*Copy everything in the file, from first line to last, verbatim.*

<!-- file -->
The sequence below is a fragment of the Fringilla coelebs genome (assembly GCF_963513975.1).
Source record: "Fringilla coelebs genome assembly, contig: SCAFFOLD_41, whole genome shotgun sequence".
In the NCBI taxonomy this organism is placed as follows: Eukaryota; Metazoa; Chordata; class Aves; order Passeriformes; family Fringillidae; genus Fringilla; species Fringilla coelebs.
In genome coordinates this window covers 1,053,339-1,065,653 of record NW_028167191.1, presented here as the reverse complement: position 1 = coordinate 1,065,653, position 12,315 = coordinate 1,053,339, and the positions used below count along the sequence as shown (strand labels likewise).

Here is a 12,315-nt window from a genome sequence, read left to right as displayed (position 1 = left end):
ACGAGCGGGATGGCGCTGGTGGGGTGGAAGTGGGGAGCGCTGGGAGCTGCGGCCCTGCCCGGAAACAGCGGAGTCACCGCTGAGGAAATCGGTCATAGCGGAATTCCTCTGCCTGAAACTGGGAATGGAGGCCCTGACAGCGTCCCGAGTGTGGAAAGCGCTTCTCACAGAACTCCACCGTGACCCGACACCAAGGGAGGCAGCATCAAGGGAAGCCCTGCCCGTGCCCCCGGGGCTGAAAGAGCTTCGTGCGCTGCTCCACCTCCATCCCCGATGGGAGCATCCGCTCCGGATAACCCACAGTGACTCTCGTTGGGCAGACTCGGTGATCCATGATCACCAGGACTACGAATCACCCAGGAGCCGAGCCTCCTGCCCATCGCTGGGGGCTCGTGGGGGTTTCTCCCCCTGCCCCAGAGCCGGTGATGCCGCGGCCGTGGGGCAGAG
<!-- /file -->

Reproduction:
The sequence below is a fragment of the Fringilla coelebs genome (assembly GCF_963513975.1).
Source record: "Fringilla coelebs genome assembly, contig: SCAFFOLD_41, whole genome shotgun sequence".
In the NCBI taxonomy this organism is placed as follows: Eukaryota; Metazoa; Chordata; class Aves; order Passeriformes; family Fringillidae; genus Fringilla; species Fringilla coelebs.
In genome coordinates this window covers 1,053,339-1,065,653 of record NW_028167191.1, presented here as the reverse complement: position 1 = coordinate 1,065,653, position 12,315 = coordinate 1,053,339, and the positions used below count along the sequence as shown (strand labels likewise).

Here is a 12,315-nt window from a genome sequence, read left to right as displayed (position 1 = left end):
ACGAGCGGGATGGCGCTGGTGGGGTGGAAGTGGGGAGCGCTGGGAGCTGCGGCCCTGCCCGGAAACAGCGGAGTCACCGCTGAGGAAATCGGTCATAGCGGAATTCCTCTGCCTGAAACTGGGAATGGAGGCCCTGACAGCGTCCCGAGTGTGGAAAGCGCTTCTCACAGAACTCCACCGTGACCCGACACCAAGGGAGGCAGCATCAAGGGAAGCCCTGCCCGTGCCCCCGGGGCTGAAAGAGCTTCGTGCGCTGCTCCACCTCCATCCCCGATGGGAGCATCCGCTCCGGATAACCCACAGTGACTCTCGTTGGGCAGACTCGGTGATCCATGATCACCAGGACTACGAATCACCCAGGAGCCGAGCCTCCTGCCCATCGCTGGGGGCTCGTGGGGGTTTCTCCCCCTGCCCCAGAGCCGGTGATGCCGCGGCCGTGGGGCAGAG